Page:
Employees also have the rights to job protected leave under any of the currently existing Employment Standards Act leaves (e.g. sick leave, family responsibility leave, critical illness leave, family caregiver or family medical leave etc.).

Further, the provincial Government has announced that it will create a new set of leaves to deal with child-care, self-isolation, illness, quarantine, related to COVID-19.  When this legislation is introduced we will provide an update.

    1. When does an employer have to provide paid leave?

An employer will have to provide paid leave if they have a contractual, collective agreement, or policy commitment to do so. However, where there is no such commitment, employers are not required to provide paid leave (and employees can claim employment insurance sickness benefits as compensation). However, where the employer places employees on involuntary leave, or is trying to incentivize sick employees to stay away from work, placing them on an unpaid leave may increase legal risks.

    1. When can an employee working in residential care refuse to work?

Generally, employees have a right to refuse unsafe work (for example when they believe in good faith believe that their health and safety (or those of other workers) is endangered by the conditions of the workplace (such as by a contagious disease).

However, special rules apply to workers in the health care and developmental services residential care sectors.  In these circumstances, employees do not have the right to refuse unsafe work, if the refusal could result in a risk to the health and safety of a person supported or others in the workplace.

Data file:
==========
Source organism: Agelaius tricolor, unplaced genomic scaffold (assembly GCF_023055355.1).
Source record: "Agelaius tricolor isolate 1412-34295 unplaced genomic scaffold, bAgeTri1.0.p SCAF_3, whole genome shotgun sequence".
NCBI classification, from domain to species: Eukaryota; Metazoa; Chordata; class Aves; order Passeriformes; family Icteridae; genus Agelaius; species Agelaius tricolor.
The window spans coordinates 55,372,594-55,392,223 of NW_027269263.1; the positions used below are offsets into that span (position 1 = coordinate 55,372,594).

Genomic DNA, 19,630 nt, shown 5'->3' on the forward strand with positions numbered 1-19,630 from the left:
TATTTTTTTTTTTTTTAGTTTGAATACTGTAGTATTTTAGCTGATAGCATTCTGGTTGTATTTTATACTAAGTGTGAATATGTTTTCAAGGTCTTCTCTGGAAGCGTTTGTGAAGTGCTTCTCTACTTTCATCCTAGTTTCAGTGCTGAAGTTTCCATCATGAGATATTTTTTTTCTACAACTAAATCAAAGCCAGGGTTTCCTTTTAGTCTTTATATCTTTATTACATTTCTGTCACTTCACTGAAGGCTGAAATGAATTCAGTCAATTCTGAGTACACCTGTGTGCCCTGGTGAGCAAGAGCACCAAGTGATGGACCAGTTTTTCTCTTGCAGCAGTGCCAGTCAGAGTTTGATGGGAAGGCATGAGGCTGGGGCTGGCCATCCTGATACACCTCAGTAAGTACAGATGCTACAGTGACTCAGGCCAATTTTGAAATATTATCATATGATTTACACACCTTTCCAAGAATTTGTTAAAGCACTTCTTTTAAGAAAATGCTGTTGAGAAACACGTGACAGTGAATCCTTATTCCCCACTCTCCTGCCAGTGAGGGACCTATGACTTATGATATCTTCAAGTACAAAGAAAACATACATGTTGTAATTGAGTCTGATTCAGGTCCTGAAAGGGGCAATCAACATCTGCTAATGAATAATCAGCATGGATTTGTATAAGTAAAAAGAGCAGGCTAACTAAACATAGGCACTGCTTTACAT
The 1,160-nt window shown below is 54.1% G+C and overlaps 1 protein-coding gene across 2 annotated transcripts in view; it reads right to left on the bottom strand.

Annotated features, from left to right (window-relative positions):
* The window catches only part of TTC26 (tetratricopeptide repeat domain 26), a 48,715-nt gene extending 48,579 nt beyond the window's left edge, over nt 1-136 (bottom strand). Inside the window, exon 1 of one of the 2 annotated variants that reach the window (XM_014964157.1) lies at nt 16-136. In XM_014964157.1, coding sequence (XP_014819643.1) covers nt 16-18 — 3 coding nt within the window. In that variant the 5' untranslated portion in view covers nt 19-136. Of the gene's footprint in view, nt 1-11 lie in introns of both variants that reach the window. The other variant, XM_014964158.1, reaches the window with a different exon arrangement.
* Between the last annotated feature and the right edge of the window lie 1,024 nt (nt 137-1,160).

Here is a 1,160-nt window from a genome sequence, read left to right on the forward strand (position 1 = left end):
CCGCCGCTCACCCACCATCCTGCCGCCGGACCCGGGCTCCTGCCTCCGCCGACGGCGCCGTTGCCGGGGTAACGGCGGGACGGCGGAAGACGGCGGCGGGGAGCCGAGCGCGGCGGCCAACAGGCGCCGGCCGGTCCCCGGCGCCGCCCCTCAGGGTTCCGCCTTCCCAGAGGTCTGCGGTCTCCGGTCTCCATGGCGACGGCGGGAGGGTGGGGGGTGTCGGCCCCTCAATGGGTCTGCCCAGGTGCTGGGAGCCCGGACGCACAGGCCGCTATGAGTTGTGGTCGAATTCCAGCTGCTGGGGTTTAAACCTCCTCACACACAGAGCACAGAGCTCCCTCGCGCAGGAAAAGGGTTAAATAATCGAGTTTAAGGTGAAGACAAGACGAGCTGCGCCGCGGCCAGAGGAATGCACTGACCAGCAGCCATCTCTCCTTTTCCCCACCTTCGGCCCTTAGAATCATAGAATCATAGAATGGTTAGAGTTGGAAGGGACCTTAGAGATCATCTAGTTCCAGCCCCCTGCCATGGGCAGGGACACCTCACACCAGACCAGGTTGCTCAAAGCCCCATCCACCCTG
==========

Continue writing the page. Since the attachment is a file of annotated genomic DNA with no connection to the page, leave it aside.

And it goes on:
Employers must also take into account human rights related obligations to workers who have health conditions or protected familial situations necessitating accommodations.

    1. When will a staff member that is out of work due to Covid-19 be eligible for EI?

Staff who are out of work because they are ill, quarantined, or in self-isolation on a public health order or employer request are eligible for EI sickness benefits immediately (the normal one-week waiting period has waived).

Staff who are out of work for reasons that are not their fault (e.g. economic lay off related to COVID-19) will be entitled to EI after a one week waiting period, though they should apply immediately after ceasing work.   It does appear that this waiting period may also be waived but that has not been made official as of March 18, 2020.

    1. Where can I learn more…

If you have any questions about your obligations or pandemic response needs during this time, contact our Employment and Labour Law Partner, Cheryl Wiles Pooran at or any other member of our firm’s labour and employment group.

Note: This article provides general information only and does not constitute, and should not be relied upon as, legal advice or opinion. PooranLaw Professional Corporation holds the copyright to this article and the article and its contents may not be copied or reproduced in any form, in whole or in part, without the express permission of PooranLaw Professional Corporation.